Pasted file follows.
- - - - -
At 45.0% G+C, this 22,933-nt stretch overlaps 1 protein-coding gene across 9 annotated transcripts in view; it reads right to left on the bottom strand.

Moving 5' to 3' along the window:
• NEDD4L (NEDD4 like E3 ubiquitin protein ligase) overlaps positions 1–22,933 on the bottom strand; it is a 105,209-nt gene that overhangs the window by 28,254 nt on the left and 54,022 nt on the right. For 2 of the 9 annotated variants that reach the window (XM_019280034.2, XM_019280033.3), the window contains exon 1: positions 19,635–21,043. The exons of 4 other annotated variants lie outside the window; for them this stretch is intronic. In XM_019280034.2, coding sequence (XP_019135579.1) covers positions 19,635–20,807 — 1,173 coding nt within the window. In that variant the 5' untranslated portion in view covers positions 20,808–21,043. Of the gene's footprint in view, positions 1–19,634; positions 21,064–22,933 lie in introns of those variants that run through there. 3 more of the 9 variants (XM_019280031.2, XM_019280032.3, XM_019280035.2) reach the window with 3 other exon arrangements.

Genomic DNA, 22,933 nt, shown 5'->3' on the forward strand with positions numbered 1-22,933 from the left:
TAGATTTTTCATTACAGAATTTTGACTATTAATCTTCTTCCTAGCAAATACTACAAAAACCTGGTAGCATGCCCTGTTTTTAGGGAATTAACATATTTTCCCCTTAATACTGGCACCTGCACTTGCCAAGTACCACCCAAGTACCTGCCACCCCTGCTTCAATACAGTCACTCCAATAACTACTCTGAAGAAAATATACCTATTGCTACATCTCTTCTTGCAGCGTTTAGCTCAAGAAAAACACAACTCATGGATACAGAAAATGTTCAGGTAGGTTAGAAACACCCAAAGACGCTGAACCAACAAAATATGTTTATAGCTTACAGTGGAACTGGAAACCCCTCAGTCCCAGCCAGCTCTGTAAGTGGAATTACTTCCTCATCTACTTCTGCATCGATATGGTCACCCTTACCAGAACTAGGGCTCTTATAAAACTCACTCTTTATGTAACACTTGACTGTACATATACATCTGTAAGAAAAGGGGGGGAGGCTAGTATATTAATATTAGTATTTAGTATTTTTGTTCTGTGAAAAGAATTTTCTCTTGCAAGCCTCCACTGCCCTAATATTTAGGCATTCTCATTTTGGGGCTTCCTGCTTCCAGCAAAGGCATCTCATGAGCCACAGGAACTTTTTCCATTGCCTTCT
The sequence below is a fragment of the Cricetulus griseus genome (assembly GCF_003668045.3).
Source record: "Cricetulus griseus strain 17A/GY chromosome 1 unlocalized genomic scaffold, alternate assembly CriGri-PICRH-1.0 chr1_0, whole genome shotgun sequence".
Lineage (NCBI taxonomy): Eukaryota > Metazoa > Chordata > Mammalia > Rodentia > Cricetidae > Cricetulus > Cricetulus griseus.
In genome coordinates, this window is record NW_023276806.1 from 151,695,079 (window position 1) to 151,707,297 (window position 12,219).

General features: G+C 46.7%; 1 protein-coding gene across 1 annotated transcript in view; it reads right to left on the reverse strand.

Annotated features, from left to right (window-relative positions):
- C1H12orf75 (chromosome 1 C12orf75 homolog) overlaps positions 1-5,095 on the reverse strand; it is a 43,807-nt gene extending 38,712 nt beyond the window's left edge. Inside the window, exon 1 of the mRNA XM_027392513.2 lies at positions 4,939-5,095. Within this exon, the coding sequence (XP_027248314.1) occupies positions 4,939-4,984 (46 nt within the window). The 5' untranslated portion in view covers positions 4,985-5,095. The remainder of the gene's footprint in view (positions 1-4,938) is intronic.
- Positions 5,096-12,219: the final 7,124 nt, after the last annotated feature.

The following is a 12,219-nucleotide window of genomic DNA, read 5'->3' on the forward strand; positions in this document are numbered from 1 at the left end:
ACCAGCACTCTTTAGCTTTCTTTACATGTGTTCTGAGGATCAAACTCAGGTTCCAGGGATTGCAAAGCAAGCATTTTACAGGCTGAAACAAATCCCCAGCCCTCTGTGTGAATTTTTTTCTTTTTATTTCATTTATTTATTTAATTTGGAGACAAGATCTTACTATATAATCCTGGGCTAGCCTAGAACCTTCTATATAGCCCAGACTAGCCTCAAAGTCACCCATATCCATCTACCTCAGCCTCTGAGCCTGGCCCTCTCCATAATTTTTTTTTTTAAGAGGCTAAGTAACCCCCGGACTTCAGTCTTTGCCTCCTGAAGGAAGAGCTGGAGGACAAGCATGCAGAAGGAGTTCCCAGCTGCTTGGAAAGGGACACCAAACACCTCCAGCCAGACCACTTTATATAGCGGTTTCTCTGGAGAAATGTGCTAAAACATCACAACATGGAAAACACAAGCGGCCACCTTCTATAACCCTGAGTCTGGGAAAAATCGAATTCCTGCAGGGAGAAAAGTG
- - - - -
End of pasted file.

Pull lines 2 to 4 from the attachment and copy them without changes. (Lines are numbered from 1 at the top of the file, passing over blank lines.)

Moving 5' to 3' along the window:
• NEDD4L (NEDD4 like E3 ubiquitin protein ligase) overlaps positions 1–22,933 on the bottom strand; it is a 105,209-nt gene that overhangs the window by 28,254 nt on the left and 54,022 nt on the right. For 2 of the 9 annotated variants that reach the window (XM_019280034.2, XM_019280033.3), the window contains exon 1: positions 19,635–21,043. The exons of 4 other annotated variants lie outside the window; for them this stretch is intronic. In XM_019280034.2, coding sequence (XP_019135579.1) covers positions 19,635–20,807 — 1,173 coding nt within the window. In that variant the 5' untranslated portion in view covers positions 20,808–21,043. Of the gene's footprint in view, positions 1–19,634; positions 21,064–22,933 lie in introns of those variants that run through there. 3 more of the 9 variants (XM_019280031.2, XM_019280032.3, XM_019280035.2) reach the window with 3 other exon arrangements.

Genomic DNA, 22,933 nt, shown 5'->3' on the forward strand with positions numbered 1-22,933 from the left: